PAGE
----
Testimony of Lay CEO About Patentee’s Commercial Product Does Not Satisfy “Particularized Testimony And Linking Argument” Requirement for Infringement Under the Doctrine of Equivalents Aquatex Indus., Inc. v. Techniche Solutions Date: Feb. 27, 2007 Panel: Rader, Dyk, Whyte (sitting by designation) Author: Dyk District court: M.D. Tenn. Trial judge: Echols Summary: Fed Cir affirms summary judgment of noninfringement regarding the doctrine of equivalents. In a previous appeal in this case, the Fed Cir held that the asserted claims related to a method for cooling a person by using a multi-layered, liquid-retaining composite material in evaporative cooling garments were not literally infringed. In this appeal, the Fed Cir held that the district court erred in applying prosecution history estoppel because “the amendment was directed to a completely different claim limitation,” slip op. at 8, and erred in its reliance on an unclaimed limitation derived from the specification and the patentee’s commercial product. Applying the de novo standard, the Fed Cir, however, ruled that the patentee failed to offer “particularized testimony and linking argument on a limitation-by-limitation basis that created a genuine issue of material facts as to equivalents.” Slip op. at 13. “[T]he evidence of equivalents must be from the perspective of someone skilled in the art, for example ‘through testimony of experts or others versed in the technology; by documents, including texts and treatises; and, of course, by the disclosures of the prior art.'” Id. Aquatex failed to meet its evidentiary burden, because the only evidence provided was the deposition testimony of its CEO to establish how the commercial product operated; the testimony “did not specifically address equivalents or compare [the defendant]’s product to the patented method on a limitation-by-limitation basis.” Id. at 14. Because the patentee “only provided lawyer argument and generalized testimony about the accused product,” it failed to demonstrate a genuine issue of material fact.
KEY WORDS: PROSECUTION HISTORY ESTOPPEL (NO), VITIATION (NO), DOCTRINE OF EQUIVALENTS (NO), PARTICULARIZED TESTIMONY, LINKING ARGUMENT, SUMMARY JUDGMENT
Prosecution Disclaimer Applies Unless it is Rescinded with Crystal Clarity; Claim Construction is Not Required if it Would Not be Material to Disposition of the Case Hakim v. Cannon Advent Group, PLC Date: Feb. 23, 2007 Panel: Michel, Newman, Rader Author: Newman District court: W.D.La. Trial judge: James Summary: Fed Cir affirms summary judgment of noninfringement for one patent and invalidity for anticipation of another. The patents cover spill-resistant drinking cups. For the first patent, the applicants had broadened the claims from reciting a “slit” in the cover to reciting an “opening”; the district court properly limited the claims to a slit, because the applicant, by telling the examiner only that he was broadening the claims, did not provide sufficient clarity to note that he was wiping out a distinction (i.e., slit) that he previously made when arguing over prior art in the parent case. On anticipation of the second patent, the Fed Cir first noted that the district court did not need to perform a claim construction because there was no indication that any particular construction would have changed the result. On the merits, the district court did not err in finding that the prior art disclosed a limitation that Hakim said it did not. Finally, there was no err in rejecting Hakim’s proffered expert declaration because Hakim had never identified himself as an expert and had not filed an expert report, and there was no need for expert testimony in any event. (The district court had placed the word “technology” in quotes when referring to the “technology” in this case — indicating that he saw “technology” to be less than descriptive of a sippy cup.)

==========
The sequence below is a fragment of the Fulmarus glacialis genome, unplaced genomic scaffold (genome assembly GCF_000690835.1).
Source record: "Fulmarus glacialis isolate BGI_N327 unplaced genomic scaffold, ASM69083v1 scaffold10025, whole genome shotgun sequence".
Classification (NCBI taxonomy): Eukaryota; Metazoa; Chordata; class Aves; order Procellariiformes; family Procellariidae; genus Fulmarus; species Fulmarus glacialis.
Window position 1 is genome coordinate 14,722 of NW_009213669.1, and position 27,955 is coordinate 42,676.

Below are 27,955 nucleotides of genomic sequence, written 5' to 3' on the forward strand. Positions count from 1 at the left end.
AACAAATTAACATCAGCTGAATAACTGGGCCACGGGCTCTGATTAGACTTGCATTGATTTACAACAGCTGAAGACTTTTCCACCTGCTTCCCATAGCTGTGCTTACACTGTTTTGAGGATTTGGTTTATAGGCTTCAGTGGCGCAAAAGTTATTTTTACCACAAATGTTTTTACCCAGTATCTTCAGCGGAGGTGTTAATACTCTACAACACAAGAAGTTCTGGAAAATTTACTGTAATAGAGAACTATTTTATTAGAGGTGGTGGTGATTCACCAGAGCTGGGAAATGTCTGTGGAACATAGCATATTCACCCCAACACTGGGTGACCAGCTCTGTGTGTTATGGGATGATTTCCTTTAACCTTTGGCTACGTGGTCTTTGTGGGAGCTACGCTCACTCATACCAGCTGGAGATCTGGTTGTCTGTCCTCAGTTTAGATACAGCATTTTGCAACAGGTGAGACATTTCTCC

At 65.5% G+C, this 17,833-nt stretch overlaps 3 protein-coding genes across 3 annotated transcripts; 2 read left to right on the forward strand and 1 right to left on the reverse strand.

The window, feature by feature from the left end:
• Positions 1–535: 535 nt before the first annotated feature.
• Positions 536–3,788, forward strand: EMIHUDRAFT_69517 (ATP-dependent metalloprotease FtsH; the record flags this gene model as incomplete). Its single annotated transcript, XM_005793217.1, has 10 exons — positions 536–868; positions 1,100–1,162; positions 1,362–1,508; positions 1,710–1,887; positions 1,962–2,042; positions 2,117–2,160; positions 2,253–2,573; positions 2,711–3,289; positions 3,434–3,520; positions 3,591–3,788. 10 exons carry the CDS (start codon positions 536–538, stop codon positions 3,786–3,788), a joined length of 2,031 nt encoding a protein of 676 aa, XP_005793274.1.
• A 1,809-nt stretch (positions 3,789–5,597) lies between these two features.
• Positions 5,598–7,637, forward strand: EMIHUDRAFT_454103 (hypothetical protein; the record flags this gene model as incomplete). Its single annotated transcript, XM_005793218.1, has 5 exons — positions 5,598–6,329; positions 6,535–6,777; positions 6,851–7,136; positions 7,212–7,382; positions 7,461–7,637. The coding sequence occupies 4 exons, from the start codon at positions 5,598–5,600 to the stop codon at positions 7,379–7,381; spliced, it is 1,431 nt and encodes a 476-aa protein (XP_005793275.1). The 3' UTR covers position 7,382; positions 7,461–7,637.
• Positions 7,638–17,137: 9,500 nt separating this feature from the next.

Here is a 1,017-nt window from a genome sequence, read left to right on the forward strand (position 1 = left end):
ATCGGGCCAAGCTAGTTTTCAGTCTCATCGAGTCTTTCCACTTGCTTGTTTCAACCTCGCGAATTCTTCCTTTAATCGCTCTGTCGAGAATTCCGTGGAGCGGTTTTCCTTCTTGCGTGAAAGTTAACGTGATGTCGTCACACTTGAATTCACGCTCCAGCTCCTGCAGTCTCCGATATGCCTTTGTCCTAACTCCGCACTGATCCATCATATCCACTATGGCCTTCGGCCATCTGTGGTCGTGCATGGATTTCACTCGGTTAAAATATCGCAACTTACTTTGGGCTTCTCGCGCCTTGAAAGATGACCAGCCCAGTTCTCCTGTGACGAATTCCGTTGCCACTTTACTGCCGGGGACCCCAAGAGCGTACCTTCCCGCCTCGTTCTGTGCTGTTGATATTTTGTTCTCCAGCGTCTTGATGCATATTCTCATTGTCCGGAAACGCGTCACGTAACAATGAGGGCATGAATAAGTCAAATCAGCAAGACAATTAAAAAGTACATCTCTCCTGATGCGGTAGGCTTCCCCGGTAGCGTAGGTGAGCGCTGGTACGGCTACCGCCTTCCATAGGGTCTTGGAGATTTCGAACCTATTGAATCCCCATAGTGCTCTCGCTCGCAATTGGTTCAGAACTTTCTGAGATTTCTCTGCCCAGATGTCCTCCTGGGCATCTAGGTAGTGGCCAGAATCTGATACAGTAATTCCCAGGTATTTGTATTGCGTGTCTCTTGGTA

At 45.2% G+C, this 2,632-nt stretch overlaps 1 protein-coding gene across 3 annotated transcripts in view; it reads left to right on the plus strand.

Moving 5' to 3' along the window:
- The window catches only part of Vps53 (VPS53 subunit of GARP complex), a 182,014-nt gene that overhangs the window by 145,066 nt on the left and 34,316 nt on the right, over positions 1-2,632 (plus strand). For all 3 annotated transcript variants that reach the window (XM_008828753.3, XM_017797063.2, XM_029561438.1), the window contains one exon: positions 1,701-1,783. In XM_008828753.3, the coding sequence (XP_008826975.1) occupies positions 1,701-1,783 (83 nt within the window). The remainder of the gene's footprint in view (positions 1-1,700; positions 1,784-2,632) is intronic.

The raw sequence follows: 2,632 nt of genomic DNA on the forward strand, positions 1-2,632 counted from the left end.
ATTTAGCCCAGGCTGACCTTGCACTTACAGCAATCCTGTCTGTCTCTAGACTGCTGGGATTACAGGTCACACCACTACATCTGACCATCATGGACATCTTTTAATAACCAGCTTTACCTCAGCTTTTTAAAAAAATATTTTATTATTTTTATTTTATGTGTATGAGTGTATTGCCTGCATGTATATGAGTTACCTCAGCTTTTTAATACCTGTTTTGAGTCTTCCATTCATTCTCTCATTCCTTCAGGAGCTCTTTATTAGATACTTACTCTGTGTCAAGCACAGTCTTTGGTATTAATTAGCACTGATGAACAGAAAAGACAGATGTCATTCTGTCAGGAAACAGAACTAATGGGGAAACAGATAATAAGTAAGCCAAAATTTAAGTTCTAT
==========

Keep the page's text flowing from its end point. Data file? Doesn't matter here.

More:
Note: The Fed Cir unfortunately referred to “recapture” here, which may lead some to cite this case in the context of the well-known recapture doctrine for broadening during reissue. This case is very different.
Section 1498 Applies Where Contract Does Not Result in (Alleged) Infringement But Work Plan Prepared by contractor Does Sevenson Environmental Servs., Inc. v. Shaw Environmental, Inc. Date: Feb. 21, 2007 Panel: Linn, Dyk Author: Linn District court: W.D.N.Y. Trial judge: Arcara Summary: Fed Cir affirms summary judgment dismissing suit because the U.S. government was the proper defendant under 28 USC 1498. Shaw had a contract to perform environmental remediation, and the particular accused technique was proposed by Shaw in a work plan approved by the government, not in the contract itself. Section 1498 applies if the work is “for the government” and “with the authorization and consent of the government.” The Fed Cir first determined that “for the government” simply means pursuant to a government contract, and does not require that the “primary purpose” of the contract be the infringing activity, or that the government chose the infringing method. The work was “with the authorization and consent of the government” even though the contract did not require the infringing method, because the work plan (prepared by Shaw) that Shaw was required to follow did require (alleged) infringement. Thus, Shaw had immunity under 28 USC 1498. (The Fed Cir applied its own law to interpret the contract because it was a government contract and it dealt centrally with patents (or at least a small part of it did).)
KEY WORDS: 28 USC 1498, CHOICE OF LAW, CONTRACT INTERPRETATION